What makes this work for me is if I can't be in the woods, I love being in my den or shop and working with my hands. My release from the crazy world if yo will.
    Attached are a picture of the arbor press, a block with a washer and channel for decapping , and a block with three steps and alinco magnets to hold the decapping chamber at different heights for different steps in my reloading process so I don't have to readjust the arm of the arbor press.
    Lastly and more important as to why I am able to process many without frustration is I load and shoot mainly straight cased or neck sizes only ammo. I did pick up little press for some full length wild cat work but have few dies for it and don't see any reason to buy and change what has been working all these years.. IMG_20151128_090513_406.jpg IMG_20151128_090555_552.jpg IMG_20151128_090623_865.jpg
    I apologize for the poor pictures I was in a rush to go shooting.
     
  9. Certaindeaf

    Certaindeaf SE Portland Well-Known Member

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    @thorborg
    Nice, thanks for the pics. Yea, I understand about arbor presses and that they are not all the same. Never used one. I thought that they had multiples more power (though it's been established that they are not all the same) than a standard hand squeezer.. but you never know.. it often takes some serious horsing to get primers seated with a standard O press but often the hand squeezers operate perfectly with essentially a thought (very, very easily).
    I'd probably recommend, as some here have, a dedicated bench mounted RCBS or somesuch that you can just lay into.
     
  10. thorborg

    thorborg portland oregon Well-Known Member 2015 Volunteer 2016 Volunteer

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    I'm back from shooting and just realized this post has some splaining as I've noted some persnickety detail oriented members on this forum and wouldn't want to set them off. I don't know if rack and pinion concept was invented when previously stated, but the application to the automotive industry was then, and had a lasting impression on me for its innovated contribution and real world improvement over the gearbox pitman arm affair. Phew! :rolleyes:
     
  11. blackadder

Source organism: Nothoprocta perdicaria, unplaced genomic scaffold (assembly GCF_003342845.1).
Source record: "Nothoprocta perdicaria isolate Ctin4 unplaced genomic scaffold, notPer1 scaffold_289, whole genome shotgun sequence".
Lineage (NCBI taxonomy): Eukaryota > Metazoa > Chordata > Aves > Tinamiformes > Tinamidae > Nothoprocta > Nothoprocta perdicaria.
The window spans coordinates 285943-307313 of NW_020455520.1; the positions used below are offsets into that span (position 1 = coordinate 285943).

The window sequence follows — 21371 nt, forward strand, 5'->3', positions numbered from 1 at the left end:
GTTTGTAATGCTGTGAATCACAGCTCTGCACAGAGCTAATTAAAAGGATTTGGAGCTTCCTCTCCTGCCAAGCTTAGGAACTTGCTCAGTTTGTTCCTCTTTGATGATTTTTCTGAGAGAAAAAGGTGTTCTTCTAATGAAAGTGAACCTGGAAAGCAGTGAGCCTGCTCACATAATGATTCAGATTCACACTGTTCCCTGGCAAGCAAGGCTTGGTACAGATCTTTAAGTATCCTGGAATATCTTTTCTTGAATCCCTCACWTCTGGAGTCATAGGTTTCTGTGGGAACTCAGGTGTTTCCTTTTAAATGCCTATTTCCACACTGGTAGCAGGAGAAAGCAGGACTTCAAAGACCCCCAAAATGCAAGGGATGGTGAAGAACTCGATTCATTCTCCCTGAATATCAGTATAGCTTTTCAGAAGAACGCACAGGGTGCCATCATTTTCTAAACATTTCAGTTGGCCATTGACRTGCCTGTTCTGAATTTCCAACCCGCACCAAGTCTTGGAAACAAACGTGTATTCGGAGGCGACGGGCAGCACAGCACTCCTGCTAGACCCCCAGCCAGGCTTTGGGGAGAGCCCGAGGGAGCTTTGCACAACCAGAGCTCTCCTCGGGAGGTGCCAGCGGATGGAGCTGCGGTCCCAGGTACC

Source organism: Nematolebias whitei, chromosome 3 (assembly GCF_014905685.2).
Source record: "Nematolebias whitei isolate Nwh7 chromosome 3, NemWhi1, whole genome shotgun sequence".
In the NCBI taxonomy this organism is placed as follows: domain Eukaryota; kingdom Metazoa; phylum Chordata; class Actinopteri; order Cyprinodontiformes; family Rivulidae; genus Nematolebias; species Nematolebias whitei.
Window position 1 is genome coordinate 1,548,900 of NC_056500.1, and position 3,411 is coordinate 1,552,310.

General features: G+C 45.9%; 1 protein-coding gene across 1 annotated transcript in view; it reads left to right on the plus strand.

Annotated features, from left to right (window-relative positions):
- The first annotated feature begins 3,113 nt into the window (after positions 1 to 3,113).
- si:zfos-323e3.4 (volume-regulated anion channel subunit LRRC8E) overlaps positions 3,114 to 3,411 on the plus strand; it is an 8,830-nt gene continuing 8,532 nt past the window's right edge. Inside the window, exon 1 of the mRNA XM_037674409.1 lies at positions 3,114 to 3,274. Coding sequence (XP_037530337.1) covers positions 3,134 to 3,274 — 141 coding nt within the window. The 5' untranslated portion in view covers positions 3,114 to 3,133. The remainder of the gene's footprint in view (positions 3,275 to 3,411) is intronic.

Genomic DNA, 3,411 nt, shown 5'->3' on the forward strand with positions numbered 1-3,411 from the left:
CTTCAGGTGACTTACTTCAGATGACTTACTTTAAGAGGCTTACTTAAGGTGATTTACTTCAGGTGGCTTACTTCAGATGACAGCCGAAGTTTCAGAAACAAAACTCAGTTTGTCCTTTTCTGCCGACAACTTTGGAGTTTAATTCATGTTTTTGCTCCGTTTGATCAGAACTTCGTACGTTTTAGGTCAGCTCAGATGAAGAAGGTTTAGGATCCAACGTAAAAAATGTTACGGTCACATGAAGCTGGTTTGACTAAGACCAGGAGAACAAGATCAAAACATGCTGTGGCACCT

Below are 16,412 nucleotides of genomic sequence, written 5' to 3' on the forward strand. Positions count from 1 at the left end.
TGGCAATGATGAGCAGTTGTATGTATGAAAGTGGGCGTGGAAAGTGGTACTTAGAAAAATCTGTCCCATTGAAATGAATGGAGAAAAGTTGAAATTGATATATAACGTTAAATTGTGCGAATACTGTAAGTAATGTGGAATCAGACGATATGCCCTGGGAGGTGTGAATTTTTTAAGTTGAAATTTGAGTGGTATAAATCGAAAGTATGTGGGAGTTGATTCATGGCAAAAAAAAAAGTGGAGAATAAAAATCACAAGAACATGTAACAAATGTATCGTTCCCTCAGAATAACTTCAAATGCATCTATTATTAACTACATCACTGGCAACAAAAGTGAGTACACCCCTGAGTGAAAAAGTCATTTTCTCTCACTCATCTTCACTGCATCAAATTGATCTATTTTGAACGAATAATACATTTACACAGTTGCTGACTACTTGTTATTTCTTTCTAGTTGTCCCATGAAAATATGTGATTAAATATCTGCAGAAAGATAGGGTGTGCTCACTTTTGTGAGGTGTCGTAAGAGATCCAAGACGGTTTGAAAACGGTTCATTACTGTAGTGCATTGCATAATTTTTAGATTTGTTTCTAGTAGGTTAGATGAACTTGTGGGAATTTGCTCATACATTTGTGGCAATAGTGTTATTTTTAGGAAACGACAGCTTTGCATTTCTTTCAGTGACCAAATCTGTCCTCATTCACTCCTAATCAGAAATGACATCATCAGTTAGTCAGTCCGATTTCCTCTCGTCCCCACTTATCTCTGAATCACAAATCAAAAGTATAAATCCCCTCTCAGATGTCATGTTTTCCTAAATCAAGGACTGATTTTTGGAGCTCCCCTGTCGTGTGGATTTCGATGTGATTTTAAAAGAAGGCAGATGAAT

blackadder Everett Bronze Supporter Bronze Supporter

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    I have the Lee hand primer X whatever thingy, and it does get tiring on the hand after 2-300 rounds. I use it exclusively for rifle brass priming as I use a turret for my pistol rounds and priming is a function of the turret. I would recommend finding a bench mounted priming tool if you are worried about getting tired.
     
  12. thorborg

    thorborg portland oregon Well-Known Member 2015 Volunteer 2016 Volunteer

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    You all have made up 1/2 my mind, I'm liking the Forster Co Ax bench priming tool and believe I'll likely end up with that after the, check them all out smoke has cleared.
    I'm very appreciative of your collective input.
    Thank you kindly.
     
  13. Velzey

    Velzey Estacada, Oregon Gunsmith Gunsmith Bronze Vendor Bronze Supporter

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    I had a Forster, and I kept having problems with the primer turning sideways as it drops into position. Maybe 5 out of 100 would do it. Took it back and got the RCBS and its worked flawlessly. When I took the Forster back I thought maybe something was out of spec so I exchanged it for another. 15 minutes into the new one I had the same issue.

    But I really like the design of the Forster, and not needing shell holders. It could have been that batch of them had QC problems. Most likely fixed by now!
     
  14. noylj

    noylj high desert Active Member

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  15. thorborg

    thorborg portland oregon Well-Known Member 2015 Volunteer 2016 Volunteer